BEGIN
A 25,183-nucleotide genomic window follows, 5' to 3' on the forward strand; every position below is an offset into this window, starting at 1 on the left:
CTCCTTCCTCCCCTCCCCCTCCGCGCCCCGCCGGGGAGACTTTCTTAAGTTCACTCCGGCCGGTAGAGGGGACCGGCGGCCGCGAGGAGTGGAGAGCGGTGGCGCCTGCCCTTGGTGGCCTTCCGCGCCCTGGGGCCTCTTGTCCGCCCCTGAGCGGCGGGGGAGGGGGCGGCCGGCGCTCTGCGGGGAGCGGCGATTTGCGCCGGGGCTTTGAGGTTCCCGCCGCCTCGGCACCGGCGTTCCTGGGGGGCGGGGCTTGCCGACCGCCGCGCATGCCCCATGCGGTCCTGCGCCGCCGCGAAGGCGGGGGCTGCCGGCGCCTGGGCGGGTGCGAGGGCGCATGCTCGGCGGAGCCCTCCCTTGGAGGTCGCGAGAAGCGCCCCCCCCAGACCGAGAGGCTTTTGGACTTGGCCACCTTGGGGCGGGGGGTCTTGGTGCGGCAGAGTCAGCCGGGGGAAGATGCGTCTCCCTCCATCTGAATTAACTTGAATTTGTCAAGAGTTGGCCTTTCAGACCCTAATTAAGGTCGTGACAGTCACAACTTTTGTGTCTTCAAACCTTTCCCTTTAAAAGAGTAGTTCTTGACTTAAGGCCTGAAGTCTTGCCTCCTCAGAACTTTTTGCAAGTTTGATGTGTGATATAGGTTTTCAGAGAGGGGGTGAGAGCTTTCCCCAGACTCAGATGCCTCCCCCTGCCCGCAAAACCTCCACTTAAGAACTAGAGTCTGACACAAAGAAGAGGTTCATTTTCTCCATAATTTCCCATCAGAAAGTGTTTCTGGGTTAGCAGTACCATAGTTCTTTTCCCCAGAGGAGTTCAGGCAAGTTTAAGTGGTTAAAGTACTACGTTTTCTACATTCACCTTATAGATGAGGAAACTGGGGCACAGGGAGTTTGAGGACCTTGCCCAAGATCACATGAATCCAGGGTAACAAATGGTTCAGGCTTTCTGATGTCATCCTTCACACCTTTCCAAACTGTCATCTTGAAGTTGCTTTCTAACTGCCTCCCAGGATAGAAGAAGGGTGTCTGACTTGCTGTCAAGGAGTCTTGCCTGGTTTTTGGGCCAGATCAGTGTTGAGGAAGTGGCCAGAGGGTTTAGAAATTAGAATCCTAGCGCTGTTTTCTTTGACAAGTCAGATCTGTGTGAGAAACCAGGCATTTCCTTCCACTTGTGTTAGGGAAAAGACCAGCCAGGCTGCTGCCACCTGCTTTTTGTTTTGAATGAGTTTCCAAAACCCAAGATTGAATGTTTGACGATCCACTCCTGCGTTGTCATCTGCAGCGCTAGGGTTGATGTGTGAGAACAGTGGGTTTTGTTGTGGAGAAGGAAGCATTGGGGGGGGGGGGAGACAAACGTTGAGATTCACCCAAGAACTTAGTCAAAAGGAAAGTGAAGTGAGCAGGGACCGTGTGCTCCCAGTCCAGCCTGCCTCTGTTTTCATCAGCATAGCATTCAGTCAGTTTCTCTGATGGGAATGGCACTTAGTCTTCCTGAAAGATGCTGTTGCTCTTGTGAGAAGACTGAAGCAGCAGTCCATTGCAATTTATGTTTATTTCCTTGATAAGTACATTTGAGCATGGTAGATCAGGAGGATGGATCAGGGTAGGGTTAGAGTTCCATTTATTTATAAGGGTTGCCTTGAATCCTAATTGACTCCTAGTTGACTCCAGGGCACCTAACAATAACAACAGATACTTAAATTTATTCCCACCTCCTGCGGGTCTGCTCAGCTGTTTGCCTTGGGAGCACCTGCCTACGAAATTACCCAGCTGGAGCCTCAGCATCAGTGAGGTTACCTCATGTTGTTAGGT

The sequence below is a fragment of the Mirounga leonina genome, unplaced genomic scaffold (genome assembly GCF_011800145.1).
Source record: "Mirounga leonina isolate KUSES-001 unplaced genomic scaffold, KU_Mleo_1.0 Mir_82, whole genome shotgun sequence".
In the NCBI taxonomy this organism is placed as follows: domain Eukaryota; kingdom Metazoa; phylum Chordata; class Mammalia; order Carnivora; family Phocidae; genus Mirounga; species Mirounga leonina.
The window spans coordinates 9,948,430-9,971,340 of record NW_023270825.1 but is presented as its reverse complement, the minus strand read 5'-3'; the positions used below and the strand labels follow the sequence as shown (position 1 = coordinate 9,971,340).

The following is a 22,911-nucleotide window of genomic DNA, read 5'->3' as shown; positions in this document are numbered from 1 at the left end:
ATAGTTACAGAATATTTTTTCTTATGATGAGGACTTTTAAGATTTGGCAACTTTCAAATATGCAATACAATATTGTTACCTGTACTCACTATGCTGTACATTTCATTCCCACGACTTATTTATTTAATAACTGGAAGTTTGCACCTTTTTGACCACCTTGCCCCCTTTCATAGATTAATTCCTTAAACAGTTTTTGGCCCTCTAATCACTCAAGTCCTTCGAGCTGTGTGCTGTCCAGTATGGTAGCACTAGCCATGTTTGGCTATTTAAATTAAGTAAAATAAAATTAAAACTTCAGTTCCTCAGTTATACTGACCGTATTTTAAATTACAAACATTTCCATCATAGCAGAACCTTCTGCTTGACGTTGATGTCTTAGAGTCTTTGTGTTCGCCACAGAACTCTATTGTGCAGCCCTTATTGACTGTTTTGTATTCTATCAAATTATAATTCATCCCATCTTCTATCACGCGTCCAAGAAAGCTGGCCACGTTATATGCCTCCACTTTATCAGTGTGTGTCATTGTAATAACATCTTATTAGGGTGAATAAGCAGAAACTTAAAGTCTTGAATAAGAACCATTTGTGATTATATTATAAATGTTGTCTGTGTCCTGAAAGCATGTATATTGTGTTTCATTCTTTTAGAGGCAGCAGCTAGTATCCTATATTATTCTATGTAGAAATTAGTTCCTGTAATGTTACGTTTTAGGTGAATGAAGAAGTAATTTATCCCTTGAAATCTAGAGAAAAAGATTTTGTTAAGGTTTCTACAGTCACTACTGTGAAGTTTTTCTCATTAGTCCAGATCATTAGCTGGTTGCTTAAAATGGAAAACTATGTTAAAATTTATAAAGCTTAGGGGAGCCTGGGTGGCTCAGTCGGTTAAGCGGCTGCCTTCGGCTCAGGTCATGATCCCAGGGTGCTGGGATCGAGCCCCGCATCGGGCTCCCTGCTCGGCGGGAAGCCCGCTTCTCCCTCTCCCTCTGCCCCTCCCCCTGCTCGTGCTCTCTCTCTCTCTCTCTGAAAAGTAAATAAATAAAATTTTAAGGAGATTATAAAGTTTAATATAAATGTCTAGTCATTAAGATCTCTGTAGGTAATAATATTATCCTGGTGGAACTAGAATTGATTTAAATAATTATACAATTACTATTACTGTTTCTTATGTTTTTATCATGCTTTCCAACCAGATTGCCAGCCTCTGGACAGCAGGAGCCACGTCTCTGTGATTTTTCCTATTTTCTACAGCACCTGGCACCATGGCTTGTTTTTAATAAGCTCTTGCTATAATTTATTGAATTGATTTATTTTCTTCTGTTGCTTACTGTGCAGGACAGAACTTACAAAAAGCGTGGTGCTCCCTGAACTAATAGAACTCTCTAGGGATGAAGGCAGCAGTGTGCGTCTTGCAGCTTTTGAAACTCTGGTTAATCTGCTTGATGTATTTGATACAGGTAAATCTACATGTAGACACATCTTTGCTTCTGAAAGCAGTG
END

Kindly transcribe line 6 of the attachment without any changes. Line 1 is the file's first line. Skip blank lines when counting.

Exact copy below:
The window spans coordinates 9,948,430-9,971,340 of record NW_023270825.1 but is presented as its reverse complement, the minus strand read 5'-3'; the positions used below and the strand labels follow the sequence as shown (position 1 = coordinate 9,971,340).